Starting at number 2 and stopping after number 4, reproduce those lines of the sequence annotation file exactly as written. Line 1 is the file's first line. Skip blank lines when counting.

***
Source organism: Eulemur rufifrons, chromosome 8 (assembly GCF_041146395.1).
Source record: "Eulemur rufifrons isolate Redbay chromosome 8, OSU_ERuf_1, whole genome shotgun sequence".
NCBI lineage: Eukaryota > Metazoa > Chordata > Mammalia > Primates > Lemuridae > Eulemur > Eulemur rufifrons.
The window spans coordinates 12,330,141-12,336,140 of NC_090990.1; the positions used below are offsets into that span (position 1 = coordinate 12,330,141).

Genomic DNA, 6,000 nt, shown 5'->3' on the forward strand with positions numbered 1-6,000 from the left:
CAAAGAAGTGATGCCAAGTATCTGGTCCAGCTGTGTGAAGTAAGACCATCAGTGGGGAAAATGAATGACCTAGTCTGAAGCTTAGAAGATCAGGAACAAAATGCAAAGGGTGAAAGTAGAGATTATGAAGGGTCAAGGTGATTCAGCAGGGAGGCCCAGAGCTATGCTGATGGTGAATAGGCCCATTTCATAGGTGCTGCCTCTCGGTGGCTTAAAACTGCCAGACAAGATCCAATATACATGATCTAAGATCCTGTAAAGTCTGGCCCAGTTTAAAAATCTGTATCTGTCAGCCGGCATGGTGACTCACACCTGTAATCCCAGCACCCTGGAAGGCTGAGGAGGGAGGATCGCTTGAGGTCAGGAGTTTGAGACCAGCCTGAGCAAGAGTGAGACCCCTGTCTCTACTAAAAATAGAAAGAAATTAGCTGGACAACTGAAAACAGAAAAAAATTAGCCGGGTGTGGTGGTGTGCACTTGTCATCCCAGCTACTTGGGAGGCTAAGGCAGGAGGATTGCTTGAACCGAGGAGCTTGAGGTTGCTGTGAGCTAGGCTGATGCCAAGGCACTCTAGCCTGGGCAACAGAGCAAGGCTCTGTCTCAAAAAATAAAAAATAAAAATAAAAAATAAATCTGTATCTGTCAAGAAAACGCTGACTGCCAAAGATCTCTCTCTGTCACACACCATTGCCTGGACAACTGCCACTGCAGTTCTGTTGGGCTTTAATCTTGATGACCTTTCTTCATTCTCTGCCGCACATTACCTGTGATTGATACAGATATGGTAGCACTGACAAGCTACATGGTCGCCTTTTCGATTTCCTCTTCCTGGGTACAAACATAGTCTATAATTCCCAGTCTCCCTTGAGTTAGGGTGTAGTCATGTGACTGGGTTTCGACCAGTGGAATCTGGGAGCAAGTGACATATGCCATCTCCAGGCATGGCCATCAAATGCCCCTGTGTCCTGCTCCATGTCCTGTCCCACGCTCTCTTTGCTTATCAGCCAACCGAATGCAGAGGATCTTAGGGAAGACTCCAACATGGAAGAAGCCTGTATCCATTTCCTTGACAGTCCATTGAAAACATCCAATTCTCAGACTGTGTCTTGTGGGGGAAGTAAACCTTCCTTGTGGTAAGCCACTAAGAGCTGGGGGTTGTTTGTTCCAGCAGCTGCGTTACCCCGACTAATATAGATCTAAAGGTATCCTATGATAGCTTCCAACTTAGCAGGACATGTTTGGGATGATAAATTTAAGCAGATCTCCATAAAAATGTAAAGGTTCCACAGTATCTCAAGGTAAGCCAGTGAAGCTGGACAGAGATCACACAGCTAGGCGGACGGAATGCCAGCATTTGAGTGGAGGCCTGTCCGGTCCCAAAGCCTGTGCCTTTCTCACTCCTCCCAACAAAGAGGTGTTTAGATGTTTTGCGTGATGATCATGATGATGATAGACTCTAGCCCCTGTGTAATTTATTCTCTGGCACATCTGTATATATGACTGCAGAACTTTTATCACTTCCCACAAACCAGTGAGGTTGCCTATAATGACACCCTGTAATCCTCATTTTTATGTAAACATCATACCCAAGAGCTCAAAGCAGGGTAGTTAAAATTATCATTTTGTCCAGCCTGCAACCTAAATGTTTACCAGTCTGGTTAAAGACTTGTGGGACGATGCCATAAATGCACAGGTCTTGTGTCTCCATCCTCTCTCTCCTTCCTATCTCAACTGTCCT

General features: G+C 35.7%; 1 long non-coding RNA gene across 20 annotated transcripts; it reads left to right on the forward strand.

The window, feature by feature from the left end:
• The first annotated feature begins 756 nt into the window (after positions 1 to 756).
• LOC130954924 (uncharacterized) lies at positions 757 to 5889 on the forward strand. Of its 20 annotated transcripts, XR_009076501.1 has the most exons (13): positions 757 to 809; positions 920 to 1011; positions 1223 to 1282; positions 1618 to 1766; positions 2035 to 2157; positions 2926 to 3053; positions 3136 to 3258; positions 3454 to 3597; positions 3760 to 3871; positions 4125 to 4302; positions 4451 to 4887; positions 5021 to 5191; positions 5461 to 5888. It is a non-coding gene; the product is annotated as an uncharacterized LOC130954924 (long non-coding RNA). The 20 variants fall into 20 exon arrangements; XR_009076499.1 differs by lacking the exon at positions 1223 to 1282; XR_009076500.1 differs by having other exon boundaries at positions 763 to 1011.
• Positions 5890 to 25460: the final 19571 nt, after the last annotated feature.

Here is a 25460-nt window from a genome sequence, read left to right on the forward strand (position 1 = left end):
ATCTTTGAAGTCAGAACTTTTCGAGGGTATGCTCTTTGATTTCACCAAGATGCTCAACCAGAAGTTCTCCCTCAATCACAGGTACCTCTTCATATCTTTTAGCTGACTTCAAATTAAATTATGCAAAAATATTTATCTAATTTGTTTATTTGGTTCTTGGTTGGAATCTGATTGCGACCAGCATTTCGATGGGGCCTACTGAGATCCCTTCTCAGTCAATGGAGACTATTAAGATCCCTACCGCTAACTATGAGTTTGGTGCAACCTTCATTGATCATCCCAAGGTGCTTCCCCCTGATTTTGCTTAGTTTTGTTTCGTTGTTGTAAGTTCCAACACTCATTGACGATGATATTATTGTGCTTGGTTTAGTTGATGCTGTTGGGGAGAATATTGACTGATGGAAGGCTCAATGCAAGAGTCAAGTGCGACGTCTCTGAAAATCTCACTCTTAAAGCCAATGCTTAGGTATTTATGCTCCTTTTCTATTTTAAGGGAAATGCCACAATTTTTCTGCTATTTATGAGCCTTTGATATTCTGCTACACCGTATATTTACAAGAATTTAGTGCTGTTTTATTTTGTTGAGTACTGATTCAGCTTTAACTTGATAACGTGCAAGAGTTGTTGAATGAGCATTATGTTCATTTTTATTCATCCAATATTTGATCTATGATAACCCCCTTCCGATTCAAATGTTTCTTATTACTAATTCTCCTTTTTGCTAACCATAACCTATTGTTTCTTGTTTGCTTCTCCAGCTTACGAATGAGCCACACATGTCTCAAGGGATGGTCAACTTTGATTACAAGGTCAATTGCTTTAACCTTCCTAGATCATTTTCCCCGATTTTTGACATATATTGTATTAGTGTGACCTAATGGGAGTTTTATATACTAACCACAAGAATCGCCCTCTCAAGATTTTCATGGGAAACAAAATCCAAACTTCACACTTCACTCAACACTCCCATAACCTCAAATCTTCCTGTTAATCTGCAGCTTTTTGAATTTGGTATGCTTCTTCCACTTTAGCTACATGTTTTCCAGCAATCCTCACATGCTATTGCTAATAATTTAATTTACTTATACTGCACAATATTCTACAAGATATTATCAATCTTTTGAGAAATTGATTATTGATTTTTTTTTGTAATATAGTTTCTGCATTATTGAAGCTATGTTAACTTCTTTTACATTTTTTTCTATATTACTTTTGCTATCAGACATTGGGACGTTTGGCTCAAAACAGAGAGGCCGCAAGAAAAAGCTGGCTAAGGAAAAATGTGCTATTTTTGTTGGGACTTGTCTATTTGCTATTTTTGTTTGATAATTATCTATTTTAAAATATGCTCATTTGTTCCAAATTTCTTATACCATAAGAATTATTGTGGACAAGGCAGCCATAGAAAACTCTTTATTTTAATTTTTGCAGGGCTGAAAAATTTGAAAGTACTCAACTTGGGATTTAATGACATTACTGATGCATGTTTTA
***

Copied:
Source record: "Eulemur rufifrons isolate Redbay chromosome 8, OSU_ERuf_1, whole genome shotgun sequence".
NCBI lineage: Eukaryota > Metazoa > Chordata > Mammalia > Primates > Lemuridae > Eulemur > Eulemur rufifrons.
The window spans coordinates 12,330,141-12,336,140 of NC_090990.1; the positions used below are offsets into that span (position 1 = coordinate 12,330,141).